Those who agree to help the resort protect the turtle eggs were paid in food from the resort’s small farm.
If there was a soundtrack to my family’s trip to Playa Viva on the Pacific coast of Mexico, it would be little more than the pound of surf on the shore. Without doors or windows in our “treehouse” accommodations, we fell asleep to the waves, we woke up to the waves, and we talked over the waves. So when we heard about Playa Viva’s turtle sanctuary and learned that we could participate in the collection and transfer of turtle eggs, we hardly believed that anything could safely emerge from those waves. Nonetheless, under the blue light of a full moon, we tagged along with a couple of locals on ATVs who’d been recruited as egg scouts to search the beach for turtles laying their eggs.
The resort had been working with locals, many of whom relied on the eggs for food. Staff at Playa Viva began by acknowledging the need that drove many to collect and sell or eat the turtle eggs. And then they offered an option: Those who agreed to help the resort protect the turtle eggs were paid in food from the resort’s small farm. The farm’s offerings more than made up for the lost protein source of the eggs.
At first, our prospects of seeing a turtle in the act of laying her eggs didn’t seem great. Back and forth we drove — we were visiting in March, outside of peak egg-laying season. And then, one of our guides lifted his arm and pointed. There she was: A massive leatherback dazedly digging the hole to lay her eggs. We watched from a respectful distance as she deposited the eggs into the hole, covered it up with her massive flippers, then made her way back into the surf.
We quickly dug up the eggs, put them into a container, and took them to the sanctuary where we reburied them. The spot was surrounded with chicken wire, then marked with a stick with the evening’s date and time on it. While at the sanctuary, we discovered that two nests had hatched and, within the chicken wire, many dozens of tiny turtles scurried in the sand.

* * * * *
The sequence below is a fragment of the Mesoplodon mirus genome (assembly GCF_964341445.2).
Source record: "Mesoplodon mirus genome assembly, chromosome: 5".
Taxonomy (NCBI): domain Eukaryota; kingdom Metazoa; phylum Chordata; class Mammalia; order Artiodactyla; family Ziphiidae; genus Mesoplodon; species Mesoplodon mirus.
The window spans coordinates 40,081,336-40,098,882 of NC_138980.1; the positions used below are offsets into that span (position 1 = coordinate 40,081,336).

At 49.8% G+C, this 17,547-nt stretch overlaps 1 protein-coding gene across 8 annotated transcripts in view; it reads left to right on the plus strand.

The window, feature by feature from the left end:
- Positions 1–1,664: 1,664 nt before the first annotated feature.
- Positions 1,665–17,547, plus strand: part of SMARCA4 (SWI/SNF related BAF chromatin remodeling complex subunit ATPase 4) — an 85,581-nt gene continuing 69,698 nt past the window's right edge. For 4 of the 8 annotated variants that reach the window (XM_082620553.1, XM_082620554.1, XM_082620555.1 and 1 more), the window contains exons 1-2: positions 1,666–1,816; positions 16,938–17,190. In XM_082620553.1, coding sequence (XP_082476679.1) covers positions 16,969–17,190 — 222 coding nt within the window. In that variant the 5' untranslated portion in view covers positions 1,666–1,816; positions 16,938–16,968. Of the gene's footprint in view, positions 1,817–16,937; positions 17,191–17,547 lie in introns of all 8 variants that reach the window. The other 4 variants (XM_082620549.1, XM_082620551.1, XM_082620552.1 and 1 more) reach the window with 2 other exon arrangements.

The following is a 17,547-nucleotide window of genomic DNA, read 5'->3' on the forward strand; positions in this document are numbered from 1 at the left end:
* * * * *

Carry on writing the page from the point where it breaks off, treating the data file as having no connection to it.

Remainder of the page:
The next morning, the resort’s resident sanctuary worker had collected the baby turtles — these were olive ridleys — and it was time to release them back onto the beach so that they could make their way to the ocean. She explained that female turtles return to where they were born to lay their own eggs, often traveling years to do so. Biologists have learned that sea turtles rely on the Earth’s magnetic field to find their way home and that each part of a coastline has what they call a “magnetic signature” from the sand.
It’s hard to describe the feelings evoked when watching the release of these babies. There is a reverence seeing something so primal. Perhaps my always-chatty family’s reaction sums it up: We said not a word, simply watching in awe.
Why are so many sea turtles in trouble?
There are a number of threats to sea turtles, not simply the collection and eating of their eggs by humans, birds, and other predators. According to The State of the World’s Turtles (SWOT), there are five main threats:
This is considered the primary threat. In the past roughly 30 years, it is estimated that millions of sea turtles have been caught accidentally in nets.
Plastic, oil spills, chemical runoff:
Plastic in particular threatens the lives of turtles. They ingest the plastic, thinking it’s food. One study found that, since 1968, plastic has been found in the stomachs of more than one-third of leatherback turtles.
Development of coasts:
Light pollution, boat collisions, and nest disturbance — thanks to the increased presence of humans — all contribute to fewer turtles safely nesting.
Eggs as food/shells as materials:
Legally and illegally, eggs and shells are collected for food or to be used in handicrafts.
Rising seas, increased temperatures, and more frequent storms contribute to the loss of nesting habitats and distort the balance of sex ratios of turtles, which are determined by the incubation temperature of the nest.